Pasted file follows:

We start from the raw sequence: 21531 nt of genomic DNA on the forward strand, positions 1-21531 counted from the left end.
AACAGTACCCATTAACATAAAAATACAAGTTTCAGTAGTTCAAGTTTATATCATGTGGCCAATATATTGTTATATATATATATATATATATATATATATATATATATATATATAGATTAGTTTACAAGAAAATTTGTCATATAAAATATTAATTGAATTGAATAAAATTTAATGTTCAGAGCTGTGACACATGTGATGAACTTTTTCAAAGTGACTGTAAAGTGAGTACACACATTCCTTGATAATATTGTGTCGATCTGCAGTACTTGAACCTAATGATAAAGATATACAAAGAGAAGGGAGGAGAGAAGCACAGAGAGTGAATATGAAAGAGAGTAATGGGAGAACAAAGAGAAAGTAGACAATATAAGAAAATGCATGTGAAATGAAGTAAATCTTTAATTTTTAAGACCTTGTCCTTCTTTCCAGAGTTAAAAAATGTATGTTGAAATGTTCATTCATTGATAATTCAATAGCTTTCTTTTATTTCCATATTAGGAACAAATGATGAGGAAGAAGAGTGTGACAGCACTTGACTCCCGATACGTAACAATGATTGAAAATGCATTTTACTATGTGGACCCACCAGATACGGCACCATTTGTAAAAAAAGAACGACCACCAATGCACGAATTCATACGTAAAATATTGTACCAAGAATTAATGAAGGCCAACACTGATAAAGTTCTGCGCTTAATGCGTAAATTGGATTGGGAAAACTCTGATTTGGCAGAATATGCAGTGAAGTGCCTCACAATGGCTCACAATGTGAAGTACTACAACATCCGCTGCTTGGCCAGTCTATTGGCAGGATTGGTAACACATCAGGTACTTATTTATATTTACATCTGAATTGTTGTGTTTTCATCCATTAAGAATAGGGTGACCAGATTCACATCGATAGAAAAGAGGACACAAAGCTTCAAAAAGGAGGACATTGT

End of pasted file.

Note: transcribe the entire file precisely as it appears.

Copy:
We start from the raw sequence: 21531 nt of genomic DNA on the forward strand, positions 1-21531 counted from the left end.
AACAGTACCCATTAACATAAAAATACAAGTTTCAGTAGTTCAAGTTTATATCATGTGGCCAATATATTGTTATATATATATATATATATATATATATATATATATATATATATAGATTAGTTTACAAGAAAATTTGTCATATAAAATATTAATTGAATTGAATAAAATTTAATGTTCAGAGCTGTGACACATGTGATGAACTTTTTCAAAGTGACTGTAAAGTGAGTACACACATTCCTTGATAATATTGTGTCGATCTGCAGTACTTGAACCTAATGATAAAGATATACAAAGAGAAGGGAGGAGAGAAGCACAGAGAGTGAATATGAAAGAGAGTAATGGGAGAACAAAGAGAAAGTAGACAATATAAGAAAATGCATGTGAAATGAAGTAAATCTTTAATTTTTAAGACCTTGTCCTTCTTTCCAGAGTTAAAAAATGTATGTTGAAATGTTCATTCATTGATAATTCAATAGCTTTCTTTTATTTCCATATTAGGAACAAATGATGAGGAAGAAGAGTGTGACAGCACTTGACTCCCGATACGTAACAATGATTGAAAATGCATTTTACTATGTGGACCCACCAGATACGGCACCATTTGTAAAAAAAGAACGACCACCAATGCACGAATTCATACGTAAAATATTGTACCAAGAATTAATGAAGGCCAACACTGATAAAGTTCTGCGCTTAATGCGTAAATTGGATTGGGAAAACTCTGATTTGGCAGAATATGCAGTGAAGTGCCTCACAATGGCTCACAATGTGAAGTACTACAACATCCGCTGCTTGGCCAGTCTATTGGCAGGATTGGTAACACATCAGGTACTTATTTATATTTACATCTGAATTGTTGTGTTTTCATCCATTAAGAATAGGGTGACCAGATTCACATCGATAGAAAAGAGGACACAAAGCTTCAAAAAGGAGGACATTGT